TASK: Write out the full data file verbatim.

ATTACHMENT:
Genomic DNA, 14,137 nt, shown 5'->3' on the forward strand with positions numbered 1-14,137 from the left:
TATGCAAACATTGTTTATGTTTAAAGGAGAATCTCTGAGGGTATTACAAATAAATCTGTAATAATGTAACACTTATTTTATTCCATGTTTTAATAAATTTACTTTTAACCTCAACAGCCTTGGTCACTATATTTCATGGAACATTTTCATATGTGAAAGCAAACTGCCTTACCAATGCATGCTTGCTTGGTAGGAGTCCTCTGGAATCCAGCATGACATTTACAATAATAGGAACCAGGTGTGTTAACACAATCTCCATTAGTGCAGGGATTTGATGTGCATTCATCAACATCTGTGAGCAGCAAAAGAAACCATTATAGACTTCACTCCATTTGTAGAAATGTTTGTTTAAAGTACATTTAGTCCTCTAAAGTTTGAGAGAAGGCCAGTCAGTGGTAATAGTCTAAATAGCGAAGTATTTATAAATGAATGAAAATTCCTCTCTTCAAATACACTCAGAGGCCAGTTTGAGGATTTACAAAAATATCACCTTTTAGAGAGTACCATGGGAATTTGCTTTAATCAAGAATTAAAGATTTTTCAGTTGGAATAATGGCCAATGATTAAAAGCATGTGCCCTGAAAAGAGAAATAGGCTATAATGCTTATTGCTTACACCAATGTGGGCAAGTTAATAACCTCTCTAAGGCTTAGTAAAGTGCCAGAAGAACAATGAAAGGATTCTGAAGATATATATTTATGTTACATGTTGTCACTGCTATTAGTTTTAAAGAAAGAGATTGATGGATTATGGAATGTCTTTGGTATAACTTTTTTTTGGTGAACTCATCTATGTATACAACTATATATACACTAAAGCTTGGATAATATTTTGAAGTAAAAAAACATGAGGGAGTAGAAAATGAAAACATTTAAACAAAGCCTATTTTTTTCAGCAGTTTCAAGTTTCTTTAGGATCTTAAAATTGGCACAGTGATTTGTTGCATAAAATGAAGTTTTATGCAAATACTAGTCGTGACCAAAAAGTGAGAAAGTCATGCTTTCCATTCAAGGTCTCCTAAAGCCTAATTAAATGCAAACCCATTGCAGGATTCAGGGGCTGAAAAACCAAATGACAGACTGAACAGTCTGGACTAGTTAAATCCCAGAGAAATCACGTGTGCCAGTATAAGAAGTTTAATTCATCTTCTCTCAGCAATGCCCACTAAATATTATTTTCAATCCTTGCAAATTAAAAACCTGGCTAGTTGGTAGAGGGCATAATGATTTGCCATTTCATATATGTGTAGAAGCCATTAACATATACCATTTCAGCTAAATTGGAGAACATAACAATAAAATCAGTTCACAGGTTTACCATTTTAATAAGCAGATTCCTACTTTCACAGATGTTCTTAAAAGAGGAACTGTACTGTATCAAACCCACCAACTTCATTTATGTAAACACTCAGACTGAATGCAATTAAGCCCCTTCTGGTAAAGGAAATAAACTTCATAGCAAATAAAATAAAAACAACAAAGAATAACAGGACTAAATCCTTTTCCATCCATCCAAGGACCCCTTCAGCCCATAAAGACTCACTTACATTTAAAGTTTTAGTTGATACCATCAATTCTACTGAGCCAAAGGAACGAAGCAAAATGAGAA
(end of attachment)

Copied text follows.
Genomic DNA, 14,137 nt, shown 5'->3' on the forward strand with positions numbered 1-14,137 from the left:
TATGCAAACATTGTTTATGTTTAAAGGAGAATCTCTGAGGGTATTACAAATAAATCTGTAATAATGTAACACTTATTTTATTCCATGTTTTAATAAATTTACTTTTAACCTCAACAGCCTTGGTCACTATATTTCATGGAACATTTTCATATGTGAAAGCAAACTGCCTTACCAATGCATGCTTGCTTGGTAGGAGTCCTCTGGAATCCAGCATGACATTTACAATAATAGGAACCAGGTGTGTTAACACAATCTCCATTAGTGCAGGGATTTGATGTGCATTCATCAACATCTGTGAGCAGCAAAAGAAACCATTATAGACTTCACTCCATTTGTAGAAATGTTTGTTTAAAGTACATTTAGTCCTCTAAAGTTTGAGAGAAGGCCAGTCAGTGGTAATAGTCTAAATAGCGAAGTATTTATAAATGAATGAAAATTCCTCTCTTCAAATACACTCAGAGGCCAGTTTGAGGATTTACAAAAATATCACCTTTTAGAGAGTACCATGGGAATTTGCTTTAATCAAGAATTAAAGATTTTTCAGTTGGAATAATGGCCAATGATTAAAAGCATGTGCCCTGAAAAGAGAAATAGGCTATAATGCTTATTGCTTACACCAATGTGGGCAAGTTAATAACCTCTCTAAGGCTTAGTAAAGTGCCAGAAGAACAATGAAAGGATTCTGAAGATATATATTTATGTTACATGTTGTCACTGCTATTAGTTTTAAAGAAAGAGATTGATGGATTATGGAATGTCTTTGGTATAACTTTTTTTTGGTGAACTCATCTATGTATACAACTATATATACACTAAAGCTTGGATAATATTTTGAAGTAAAAAAACATGAGGGAGTAGAAAATGAAAACATTTAAACAAAGCCTATTTTTTTCAGCAGTTTCAAGTTTCTTTAGGATCTTAAAATTGGCACAGTGATTTGTTGCATAAAATGAAGTTTTATGCAAATACTAGTCGTGACCAAAAAGTGAGAAAGTCATGCTTTCCATTCAAGGTCTCCTAAAGCCTAATTAAATGCAAACCCATTGCAGGATTCAGGGGCTGAAAAACCAAATGACAGACTGAACAGTCTGGACTAGTTAAATCCCAGAGAAATCACGTGTGCCAGTATAAGAAGTTTAATTCATCTTCTCTCAGCAATGCCCACTAAATATTATTTTCAATCCTTGCAAATTAAAAACCTGGCTAGTTGGTAGAGGGCATAATGATTTGCCATTTCATATATGTGTAGAAGCCATTAACATATACCATTTCAGCTAAATTGGAGAACATAACAATAAAATCAGTTCACAGGTTTACCATTTTAATAAGCAGATTCCTACTTTCACAGATGTTCTTAAAAGAGGAACTGTACTGTATCAAACCCACCAACTTCATTTATGTAAACACTCAGACTGAATGCAATTAAGCCCCTTCTGGTAAAGGAAATAAACTTCATAGCAAATAAAATAAAAACAACAAAGAATAACAGGACTAAATCCTTTTCCATCCATCCAAGGACCCCTTCAGCCCATAAAGACTCACTTACATTTAAAGTTTTAGTTGATACCATCAATTCTACTGAGCCAAAGGAACGAAGCAAAATGAGAA